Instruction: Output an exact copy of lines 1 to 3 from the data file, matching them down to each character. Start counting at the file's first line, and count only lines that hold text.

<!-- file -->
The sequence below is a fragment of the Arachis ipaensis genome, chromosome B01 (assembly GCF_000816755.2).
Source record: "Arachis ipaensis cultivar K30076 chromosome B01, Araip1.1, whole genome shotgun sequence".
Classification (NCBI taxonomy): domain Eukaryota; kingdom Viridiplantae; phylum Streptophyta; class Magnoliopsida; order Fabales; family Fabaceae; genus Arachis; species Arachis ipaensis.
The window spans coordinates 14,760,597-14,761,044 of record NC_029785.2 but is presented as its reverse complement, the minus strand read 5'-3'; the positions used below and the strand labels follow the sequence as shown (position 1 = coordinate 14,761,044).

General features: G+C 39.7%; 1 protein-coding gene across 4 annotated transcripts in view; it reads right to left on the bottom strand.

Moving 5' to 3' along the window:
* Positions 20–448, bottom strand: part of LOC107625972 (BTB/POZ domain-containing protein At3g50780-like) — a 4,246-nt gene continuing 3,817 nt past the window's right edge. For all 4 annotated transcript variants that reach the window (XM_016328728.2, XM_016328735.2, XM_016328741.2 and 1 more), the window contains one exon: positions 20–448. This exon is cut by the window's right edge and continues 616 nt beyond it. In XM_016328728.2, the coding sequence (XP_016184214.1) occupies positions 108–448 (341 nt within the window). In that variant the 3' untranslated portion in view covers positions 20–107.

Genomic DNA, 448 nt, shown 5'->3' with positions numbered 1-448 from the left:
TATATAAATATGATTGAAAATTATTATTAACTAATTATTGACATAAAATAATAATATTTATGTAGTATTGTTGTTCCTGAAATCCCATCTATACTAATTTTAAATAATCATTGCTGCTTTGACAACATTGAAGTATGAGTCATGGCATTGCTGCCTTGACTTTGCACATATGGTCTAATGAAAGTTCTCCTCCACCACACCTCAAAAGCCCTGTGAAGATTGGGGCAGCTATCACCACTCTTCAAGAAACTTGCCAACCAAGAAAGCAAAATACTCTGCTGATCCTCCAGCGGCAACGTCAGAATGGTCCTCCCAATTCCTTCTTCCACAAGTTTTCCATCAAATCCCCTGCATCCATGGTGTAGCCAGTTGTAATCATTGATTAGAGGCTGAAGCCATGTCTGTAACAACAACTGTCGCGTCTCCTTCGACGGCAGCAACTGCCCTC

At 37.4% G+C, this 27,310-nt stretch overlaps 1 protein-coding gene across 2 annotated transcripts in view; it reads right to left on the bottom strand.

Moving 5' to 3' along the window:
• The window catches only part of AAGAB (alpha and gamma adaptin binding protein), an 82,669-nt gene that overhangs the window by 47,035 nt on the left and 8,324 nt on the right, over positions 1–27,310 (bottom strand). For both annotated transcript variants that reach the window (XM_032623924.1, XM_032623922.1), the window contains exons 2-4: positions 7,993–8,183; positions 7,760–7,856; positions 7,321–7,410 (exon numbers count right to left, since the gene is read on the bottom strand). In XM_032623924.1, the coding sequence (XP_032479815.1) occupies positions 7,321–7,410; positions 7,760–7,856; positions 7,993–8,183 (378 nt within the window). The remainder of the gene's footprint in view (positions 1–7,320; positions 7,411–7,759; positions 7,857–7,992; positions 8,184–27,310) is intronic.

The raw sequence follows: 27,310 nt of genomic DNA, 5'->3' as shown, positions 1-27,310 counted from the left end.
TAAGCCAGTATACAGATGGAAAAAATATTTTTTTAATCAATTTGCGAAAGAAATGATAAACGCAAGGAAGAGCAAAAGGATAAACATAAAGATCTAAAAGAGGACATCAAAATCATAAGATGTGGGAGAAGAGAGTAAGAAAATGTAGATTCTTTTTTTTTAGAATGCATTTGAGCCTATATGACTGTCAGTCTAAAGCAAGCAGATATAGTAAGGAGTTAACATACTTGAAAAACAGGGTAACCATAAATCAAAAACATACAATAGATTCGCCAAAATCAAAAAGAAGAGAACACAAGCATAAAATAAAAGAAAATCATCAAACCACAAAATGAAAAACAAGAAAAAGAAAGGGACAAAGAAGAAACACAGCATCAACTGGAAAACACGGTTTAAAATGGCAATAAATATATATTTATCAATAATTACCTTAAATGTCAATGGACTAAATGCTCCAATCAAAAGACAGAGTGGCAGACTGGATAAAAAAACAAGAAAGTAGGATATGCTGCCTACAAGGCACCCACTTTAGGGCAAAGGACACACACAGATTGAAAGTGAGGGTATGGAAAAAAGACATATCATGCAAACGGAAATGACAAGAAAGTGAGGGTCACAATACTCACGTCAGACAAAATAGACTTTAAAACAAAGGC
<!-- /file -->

The sequence below is a fragment of the Arachis ipaensis genome, chromosome B01 (assembly GCF_000816755.2).
Source record: "Arachis ipaensis cultivar K30076 chromosome B01, Araip1.1, whole genome shotgun sequence".
Classification (NCBI taxonomy): domain Eukaryota; kingdom Viridiplantae; phylum Streptophyta; class Magnoliopsida; order Fabales; family Fabaceae; genus Arachis; species Arachis ipaensis.